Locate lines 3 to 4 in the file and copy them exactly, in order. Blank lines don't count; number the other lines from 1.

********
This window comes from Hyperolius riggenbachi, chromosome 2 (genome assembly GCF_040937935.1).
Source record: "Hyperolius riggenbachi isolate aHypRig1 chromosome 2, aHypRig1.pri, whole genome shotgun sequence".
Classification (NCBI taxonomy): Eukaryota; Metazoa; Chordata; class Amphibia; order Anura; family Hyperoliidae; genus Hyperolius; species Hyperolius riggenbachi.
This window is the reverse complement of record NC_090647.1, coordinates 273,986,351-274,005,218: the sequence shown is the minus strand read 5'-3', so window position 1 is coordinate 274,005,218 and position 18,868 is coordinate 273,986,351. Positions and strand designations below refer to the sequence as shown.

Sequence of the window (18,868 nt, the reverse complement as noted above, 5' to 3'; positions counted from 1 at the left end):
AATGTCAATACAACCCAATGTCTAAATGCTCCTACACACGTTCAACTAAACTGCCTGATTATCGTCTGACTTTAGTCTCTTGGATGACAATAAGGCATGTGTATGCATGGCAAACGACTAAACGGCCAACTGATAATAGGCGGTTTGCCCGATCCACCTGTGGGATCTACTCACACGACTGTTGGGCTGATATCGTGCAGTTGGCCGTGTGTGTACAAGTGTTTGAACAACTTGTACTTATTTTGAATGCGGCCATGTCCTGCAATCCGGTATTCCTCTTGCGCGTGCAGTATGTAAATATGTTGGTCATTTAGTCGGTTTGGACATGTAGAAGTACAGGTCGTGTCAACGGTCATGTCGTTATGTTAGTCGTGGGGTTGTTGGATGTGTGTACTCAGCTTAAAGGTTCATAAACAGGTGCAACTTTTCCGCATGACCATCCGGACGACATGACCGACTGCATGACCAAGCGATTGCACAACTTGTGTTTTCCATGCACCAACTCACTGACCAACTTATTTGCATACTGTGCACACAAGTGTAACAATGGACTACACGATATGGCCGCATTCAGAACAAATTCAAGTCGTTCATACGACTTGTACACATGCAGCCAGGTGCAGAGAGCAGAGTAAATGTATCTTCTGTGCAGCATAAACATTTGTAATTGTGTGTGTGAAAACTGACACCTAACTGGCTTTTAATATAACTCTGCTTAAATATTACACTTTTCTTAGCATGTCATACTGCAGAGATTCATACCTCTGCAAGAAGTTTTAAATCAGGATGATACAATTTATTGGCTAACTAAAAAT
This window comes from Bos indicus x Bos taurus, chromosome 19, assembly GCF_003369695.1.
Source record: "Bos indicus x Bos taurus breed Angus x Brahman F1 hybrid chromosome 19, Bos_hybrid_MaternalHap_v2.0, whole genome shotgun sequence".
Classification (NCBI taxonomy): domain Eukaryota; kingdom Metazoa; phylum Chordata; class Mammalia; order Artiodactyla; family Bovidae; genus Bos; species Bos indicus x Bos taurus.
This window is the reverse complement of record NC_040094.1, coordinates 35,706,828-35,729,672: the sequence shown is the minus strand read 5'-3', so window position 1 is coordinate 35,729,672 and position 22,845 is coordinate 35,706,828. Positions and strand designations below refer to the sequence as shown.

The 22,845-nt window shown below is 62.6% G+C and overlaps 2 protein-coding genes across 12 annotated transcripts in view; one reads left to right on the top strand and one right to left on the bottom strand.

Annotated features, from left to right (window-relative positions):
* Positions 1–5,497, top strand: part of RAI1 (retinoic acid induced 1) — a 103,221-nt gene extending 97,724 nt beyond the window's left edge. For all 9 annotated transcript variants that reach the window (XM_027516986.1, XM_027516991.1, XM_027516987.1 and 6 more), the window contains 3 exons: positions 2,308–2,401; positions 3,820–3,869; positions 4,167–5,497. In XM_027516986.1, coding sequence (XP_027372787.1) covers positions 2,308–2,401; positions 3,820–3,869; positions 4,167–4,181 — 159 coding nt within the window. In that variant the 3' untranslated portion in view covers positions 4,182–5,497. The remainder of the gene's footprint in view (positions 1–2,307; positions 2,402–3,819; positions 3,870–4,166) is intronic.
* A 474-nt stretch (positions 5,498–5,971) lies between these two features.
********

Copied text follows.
Classification (NCBI taxonomy): Eukaryota; Metazoa; Chordata; class Amphibia; order Anura; family Hyperoliidae; genus Hyperolius; species Hyperolius riggenbachi.
This window is the reverse complement of record NC_090647.1, coordinates 273,986,351-274,005,218: the sequence shown is the minus strand read 5'-3', so window position 1 is coordinate 274,005,218 and position 18,868 is coordinate 273,986,351. Positions and strand designations below refer to the sequence as shown.